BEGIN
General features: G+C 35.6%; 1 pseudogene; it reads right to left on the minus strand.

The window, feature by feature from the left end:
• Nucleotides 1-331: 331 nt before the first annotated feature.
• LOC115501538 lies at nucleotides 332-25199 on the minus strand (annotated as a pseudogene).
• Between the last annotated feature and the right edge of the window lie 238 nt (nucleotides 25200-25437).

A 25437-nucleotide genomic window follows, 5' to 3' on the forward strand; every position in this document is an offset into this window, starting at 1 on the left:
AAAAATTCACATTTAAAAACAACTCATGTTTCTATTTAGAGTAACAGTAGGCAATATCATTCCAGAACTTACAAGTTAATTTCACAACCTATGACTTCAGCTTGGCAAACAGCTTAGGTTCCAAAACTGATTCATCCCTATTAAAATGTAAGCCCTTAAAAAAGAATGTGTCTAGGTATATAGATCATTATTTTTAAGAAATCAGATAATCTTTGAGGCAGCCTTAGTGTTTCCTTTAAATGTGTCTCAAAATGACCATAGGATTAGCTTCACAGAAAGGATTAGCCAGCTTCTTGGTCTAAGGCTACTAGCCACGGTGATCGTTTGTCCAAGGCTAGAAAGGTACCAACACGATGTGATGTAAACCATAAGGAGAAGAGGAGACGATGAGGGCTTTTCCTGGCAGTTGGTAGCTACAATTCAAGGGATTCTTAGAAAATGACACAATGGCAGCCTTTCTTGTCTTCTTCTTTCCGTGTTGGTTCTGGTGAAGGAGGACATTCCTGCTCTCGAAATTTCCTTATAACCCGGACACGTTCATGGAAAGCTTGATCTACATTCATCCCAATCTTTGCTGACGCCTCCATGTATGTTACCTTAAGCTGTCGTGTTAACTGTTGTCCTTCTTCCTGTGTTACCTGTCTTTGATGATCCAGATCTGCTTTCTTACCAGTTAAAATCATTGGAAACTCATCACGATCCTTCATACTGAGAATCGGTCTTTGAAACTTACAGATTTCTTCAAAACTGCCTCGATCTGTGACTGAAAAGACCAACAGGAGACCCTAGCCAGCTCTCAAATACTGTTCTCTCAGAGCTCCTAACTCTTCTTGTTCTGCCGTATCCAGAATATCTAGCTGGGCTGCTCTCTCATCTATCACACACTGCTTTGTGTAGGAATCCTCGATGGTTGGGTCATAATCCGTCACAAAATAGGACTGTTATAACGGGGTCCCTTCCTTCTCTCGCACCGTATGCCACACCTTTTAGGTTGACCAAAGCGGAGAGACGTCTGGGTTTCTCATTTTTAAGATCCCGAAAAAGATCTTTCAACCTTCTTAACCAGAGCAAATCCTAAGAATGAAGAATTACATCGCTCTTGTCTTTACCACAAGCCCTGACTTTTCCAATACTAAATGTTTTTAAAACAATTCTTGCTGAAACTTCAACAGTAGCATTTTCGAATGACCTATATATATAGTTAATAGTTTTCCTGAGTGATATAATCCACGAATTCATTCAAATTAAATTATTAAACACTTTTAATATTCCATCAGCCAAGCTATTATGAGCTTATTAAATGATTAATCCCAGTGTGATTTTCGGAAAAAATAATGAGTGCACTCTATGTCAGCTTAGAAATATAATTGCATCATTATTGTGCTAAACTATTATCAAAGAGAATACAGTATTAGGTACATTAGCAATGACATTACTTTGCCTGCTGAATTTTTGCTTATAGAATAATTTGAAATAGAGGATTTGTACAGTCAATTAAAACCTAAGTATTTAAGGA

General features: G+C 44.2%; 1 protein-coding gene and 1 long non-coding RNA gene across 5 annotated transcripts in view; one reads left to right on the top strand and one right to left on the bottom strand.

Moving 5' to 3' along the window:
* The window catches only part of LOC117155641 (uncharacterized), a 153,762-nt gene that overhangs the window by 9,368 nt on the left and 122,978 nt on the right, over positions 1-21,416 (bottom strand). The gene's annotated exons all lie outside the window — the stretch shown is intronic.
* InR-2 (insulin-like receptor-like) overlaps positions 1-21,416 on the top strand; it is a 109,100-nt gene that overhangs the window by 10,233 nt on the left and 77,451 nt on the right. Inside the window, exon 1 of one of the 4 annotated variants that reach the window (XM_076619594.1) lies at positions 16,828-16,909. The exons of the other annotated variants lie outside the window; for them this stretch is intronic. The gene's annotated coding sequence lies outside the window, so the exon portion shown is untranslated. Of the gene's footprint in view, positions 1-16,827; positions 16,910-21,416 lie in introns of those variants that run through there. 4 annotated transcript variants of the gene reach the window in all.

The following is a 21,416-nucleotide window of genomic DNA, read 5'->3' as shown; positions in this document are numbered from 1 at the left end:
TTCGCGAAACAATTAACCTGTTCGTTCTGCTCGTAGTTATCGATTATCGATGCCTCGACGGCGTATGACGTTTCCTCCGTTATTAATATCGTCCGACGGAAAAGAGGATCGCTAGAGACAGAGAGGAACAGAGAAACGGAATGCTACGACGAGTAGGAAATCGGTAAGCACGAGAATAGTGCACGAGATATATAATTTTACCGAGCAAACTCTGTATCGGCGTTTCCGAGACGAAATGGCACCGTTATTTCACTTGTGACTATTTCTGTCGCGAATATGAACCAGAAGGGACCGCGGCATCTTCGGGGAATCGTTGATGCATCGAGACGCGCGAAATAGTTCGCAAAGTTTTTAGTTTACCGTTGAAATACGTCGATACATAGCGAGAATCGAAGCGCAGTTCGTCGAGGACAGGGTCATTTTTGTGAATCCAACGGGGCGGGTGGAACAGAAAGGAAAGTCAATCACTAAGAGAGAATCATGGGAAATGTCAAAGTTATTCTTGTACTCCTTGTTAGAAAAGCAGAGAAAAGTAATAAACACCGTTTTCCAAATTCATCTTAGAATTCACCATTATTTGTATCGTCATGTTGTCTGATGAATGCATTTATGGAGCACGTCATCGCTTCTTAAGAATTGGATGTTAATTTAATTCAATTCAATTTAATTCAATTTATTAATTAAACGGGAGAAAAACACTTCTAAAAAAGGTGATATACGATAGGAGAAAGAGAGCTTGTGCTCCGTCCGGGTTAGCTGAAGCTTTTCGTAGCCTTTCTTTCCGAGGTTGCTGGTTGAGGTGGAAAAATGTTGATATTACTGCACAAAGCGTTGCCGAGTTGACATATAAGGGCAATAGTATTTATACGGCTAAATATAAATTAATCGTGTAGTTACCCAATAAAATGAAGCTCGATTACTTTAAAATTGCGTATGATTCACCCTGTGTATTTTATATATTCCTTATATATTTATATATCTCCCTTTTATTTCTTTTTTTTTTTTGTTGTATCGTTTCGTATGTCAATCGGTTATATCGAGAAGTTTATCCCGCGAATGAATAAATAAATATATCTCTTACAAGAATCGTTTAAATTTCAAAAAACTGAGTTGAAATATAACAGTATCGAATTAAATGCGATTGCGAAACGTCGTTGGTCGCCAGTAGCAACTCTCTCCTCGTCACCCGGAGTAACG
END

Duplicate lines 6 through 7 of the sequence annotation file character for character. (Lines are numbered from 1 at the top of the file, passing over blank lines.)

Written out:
A 25437-nucleotide genomic window follows, 5' to 3' on the forward strand; every position in this document is an offset into this window, starting at 1 on the left:
AAAAATTCACATTTAAAAACAACTCATGTTTCTATTTAGAGTAACAGTAGGCAATATCATTCCAGAACTTACAAGTTAATTTCACAACCTATGACTTCAGCTTGGCAAACAGCTTAGGTTCCAAAACTGATTCATCCCTATTAAAATGTAAGCCCTTAAAAAAGAATGTGTCTAGGTATATAGATCATTATTTTTAAGAAATCAGATAATCTTTGAGGCAGCCTTAGTGTTTCCTTTAAATGTGTCTCAAAATGACCATAGGATTAGCTTCACAGAAAGGATTAGCCAGCTTCTTGGTCTAAGGCTACTAGCCACGGTGATCGTTTGTCCAAGGCTAGAAAGGTACCAACACGATGTGATGTAAACCATAAGGAGAAGAGGAGACGATGAGGGCTTTTCCTGGCAGTTGGTAGCTACAATTCAAGGGATTCTTAGAAAATGACACAATGGCAGCCTTTCTTGTCTTCTTCTTTCCGTGTTGGTTCTGGTGAAGGAGGACATTCCTGCTCTCGAAATTTCCTTATAACCCGGACACGTTCATGGAAAGCTTGATCTACATTCATCCCAATCTTTGCTGACGCCTCCATGTATGTTACCTTAAGCTGTCGTGTTAACTGTTGTCCTTCTTCCTGTGTTACCTGTCTTTGATGATCCAGATCTGCTTTCTTACCAGTTAAAATCATTGGAAACTCATCACGATCCTTCATACTGAGAATCGGTCTTTGAAACTTACAGATTTCTTCAAAACTGCCTCGATCTGTGACTGAAAAGACCAACAGGAGACCCTAGCCAGCTCTCAAATACTGTTCTCTCAGAGCTCCTAACTCTTCTTGTTCTGCCGTATCCAGAATATCTAGCTGGGCTGCTCTCTCATCTATCACACACTGCTTTGTGTAGGAATCCTCGATGGTTGGGTCATAATCCGTCACAAAATAGGACTGTTATAACGGGGTCCCTTCCTTCTCTCGCACCGTATGCCACACCTTTTAGGTTGACCAAAGCGGAGAGACGTCTGGGTTTCTCATTTTTAAGATCCCGAAAAAGATCTTTCAACCTTCTTAACCAGAGCAAATCCTAAGAATGAAGAATTACATCGCTCTTGTCTTTACCACAAGCCCTGACTTTTCCAATACTAAATGTTTTTAAAACAATTCTTGCTGAAACTTCAACAGTAGCATTTTCGAATGACCTATATATATAGTTAATAGTTTTCCTGAGTGATATAATCCACGAATTCATTCAAATTAAATTATTAAACACTTTTAATATTCCATCAGCCAAGCTATTATGAGCTTATTAAATGATTAATCCCAGTGTGATTTTCGGAAAAAATAATGAGTGCACTCTATGTCAGCTTAGAAATATAATTGCATCATTATTGTGCTAAACTATTATCAAAGAGAATACAGTATTAGGTACATTAGCAATGACATTACTTTGCCTGCTGAATTTTTGCTTATAGAATAATTTGAAATAGAGGATTTGTACAGTCAATTAAAACCTAAGTATTTAAGGA